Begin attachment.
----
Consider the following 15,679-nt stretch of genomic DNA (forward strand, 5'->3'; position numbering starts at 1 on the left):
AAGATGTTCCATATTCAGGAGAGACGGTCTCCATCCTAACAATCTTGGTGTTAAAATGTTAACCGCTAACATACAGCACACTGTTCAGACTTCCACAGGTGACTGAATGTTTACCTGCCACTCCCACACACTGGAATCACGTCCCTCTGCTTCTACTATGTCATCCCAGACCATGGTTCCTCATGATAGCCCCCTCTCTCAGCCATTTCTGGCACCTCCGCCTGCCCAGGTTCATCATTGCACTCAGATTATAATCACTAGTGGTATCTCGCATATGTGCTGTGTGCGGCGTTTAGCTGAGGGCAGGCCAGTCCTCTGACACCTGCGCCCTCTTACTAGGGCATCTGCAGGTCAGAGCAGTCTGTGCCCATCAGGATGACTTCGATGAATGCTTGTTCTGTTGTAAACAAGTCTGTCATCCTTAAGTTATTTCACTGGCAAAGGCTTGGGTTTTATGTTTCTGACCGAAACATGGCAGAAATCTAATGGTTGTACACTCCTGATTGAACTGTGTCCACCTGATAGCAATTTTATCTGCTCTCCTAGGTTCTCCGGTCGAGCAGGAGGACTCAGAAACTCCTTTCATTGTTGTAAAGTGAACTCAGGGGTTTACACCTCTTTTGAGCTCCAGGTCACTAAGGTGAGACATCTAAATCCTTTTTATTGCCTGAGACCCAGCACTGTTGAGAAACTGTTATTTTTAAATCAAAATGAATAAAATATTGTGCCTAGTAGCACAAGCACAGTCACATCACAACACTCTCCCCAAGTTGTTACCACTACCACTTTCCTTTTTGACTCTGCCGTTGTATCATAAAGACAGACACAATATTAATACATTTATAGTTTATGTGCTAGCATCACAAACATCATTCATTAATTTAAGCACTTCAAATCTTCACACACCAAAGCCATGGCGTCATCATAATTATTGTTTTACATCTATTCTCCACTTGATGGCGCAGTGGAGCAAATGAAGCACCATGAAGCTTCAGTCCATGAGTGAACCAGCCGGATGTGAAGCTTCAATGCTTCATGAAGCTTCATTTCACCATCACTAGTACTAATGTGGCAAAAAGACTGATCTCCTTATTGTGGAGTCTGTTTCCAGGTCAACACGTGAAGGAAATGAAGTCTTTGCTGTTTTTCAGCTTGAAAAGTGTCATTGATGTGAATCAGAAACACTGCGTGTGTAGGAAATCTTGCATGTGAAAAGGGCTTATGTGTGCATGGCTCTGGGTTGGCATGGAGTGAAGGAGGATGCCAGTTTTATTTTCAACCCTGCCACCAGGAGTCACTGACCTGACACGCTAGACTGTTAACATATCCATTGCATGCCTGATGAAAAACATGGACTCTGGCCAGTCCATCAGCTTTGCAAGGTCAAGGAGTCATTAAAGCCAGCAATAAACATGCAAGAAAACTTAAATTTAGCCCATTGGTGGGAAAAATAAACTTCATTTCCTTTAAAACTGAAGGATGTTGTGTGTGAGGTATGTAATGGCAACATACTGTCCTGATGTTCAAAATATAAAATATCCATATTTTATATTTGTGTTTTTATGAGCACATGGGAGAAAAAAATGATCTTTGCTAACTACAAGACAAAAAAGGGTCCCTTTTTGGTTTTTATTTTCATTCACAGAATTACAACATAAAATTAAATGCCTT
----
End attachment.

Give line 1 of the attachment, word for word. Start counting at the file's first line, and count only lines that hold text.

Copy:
Consider the following 15,679-nt stretch of genomic DNA (forward strand, 5'->3'; position numbering starts at 1 on the left):